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EU efforts mount to save carbon market

London, 12 April 2013

Ministers and lawmakers have ramped up pressure on MEPs in a last ditch attempt to persuade them to back a plan to rescue the EU’s carbon market, claiming if they vote down the Commission’s so-called backloading bill they would tear up European climate policy and damage industry. Ministers from Germany, Britain, France, Italy, Sweden and Denmark have written to MEPs urging them to pass a bill on April 16 that will delay or backload the sale of hundreds of millions of carbon permits in the EU Emissions Trading Scheme (ETS).

“Without sustainably strengthening the ETS, eight years of climate action will be lost, creating a serious threat for the existence of our most cost efficient climate policy instrument,” the ministers wrote.

They said without a higher carbon price, industry would invest in carbon intensive technologies, such as coal-fired power stations, locking in decades of carbon dioxide (CO2) emissions that contribute to global warming and jeopardizing the EU’s long-term goal to cut emissions 80 percent by 2050.

The proposal, which analysts say could temporarily double carbon prices trading at 4 euros, is meant to be a precursor to wide-spread reform of the $148-billion scheme that will lead to deeper emission cuts and a much higher price on emitting CO2, the main gas blamed for global warming.

However, the outcome of Tuesday’s vote is too tight to call after a smaller committee passed the measure by just three votes last month.


Proponents of the bill now fear that many MEPs will vote without fully understanding the significance for climate policy. This week German MEP and a supporter of higher carbon prices Peter Liese sent a letter to his fellow lawmakers urging them to vote through the bill or risk having no European climate policy at all.

“The matter is, in a certain sense, about the question whether or not we want to have a European climate policy, yes or no,” he wrote in a briefing paper that also explained what the EU carbon market is.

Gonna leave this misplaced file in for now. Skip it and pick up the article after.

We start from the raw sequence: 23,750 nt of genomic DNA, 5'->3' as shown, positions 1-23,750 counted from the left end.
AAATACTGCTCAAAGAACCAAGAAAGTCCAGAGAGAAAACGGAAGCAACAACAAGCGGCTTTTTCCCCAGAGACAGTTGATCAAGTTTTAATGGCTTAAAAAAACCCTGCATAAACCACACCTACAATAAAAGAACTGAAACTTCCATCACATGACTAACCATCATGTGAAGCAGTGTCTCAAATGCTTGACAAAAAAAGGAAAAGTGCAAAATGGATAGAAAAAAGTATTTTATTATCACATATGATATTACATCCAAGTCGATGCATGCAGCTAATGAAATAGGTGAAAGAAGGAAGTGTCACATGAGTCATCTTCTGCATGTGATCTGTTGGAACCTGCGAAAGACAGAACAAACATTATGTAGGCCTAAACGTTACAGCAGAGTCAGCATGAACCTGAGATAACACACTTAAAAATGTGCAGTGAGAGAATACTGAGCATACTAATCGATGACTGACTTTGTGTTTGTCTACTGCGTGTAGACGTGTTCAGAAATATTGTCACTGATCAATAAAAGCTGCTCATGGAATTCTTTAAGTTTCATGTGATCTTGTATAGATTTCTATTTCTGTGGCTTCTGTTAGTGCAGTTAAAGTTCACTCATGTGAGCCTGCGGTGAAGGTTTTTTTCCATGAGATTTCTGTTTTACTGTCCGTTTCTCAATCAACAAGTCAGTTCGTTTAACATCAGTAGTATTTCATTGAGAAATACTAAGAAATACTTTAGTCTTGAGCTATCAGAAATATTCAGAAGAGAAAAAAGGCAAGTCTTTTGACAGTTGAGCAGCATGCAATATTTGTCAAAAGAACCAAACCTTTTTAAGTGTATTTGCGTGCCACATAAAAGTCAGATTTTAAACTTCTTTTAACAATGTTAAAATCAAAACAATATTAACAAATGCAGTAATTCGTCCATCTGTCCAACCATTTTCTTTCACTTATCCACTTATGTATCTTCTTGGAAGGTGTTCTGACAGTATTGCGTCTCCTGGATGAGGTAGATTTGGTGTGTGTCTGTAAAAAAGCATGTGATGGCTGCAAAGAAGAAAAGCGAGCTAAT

“I plead thoroughly for the acceptance of this proposal for backloading and afterwards for a solid discussion about the future design of the ETS,” he said in the paper, adding that without backloading a separate debate on structural reform may not emerge.

Chris Davies, a UK Liberal MEP who also supports the measure, wrote to UK Conservative MEPs on Wednesday, urging them to vote it through in line with British government policy.
“British MEPs could determine the outcome. Liberal Democrats and Labour members will all be supporting backloading ... To vote against would undermine the policy of their own government,” it said.


The notion of intervention is controversial and the proposal has been the subject of intense lobbying by both environmental groups who claim it is necessary to meet long-term goals to cut emissions of greenhouse gases and European industry who says it will cost jobs by forcing energy prices higher.
The main lobby group for the steel industry – Eurofer – says that for every 1 euro increase in the carbon price it adds 190 million euros to Europe’s energy bill and has urged lawmakers to reject the proposal.

“It seems obvious that all political measures adding to the cost base of industry should be avoided in the present, dramatic situation. With its recent proposals, the European Commission is fuelling risk aversion and stifling growth,” Gordan Moffat, head of Eurofer wrote this week in an open letter published on

With just two working days to go before the vote, most parties remain split. Proponents hope to persuade a significant minority of members of the centre-right European People’s Party, the EU’s biggest political group which is against the bill because of fears it may cost jobs, to pass the measure.

“We are committed to reject (the) proposal and it is a key vote,” said Eija-Riitta Korhola, an EPP member.

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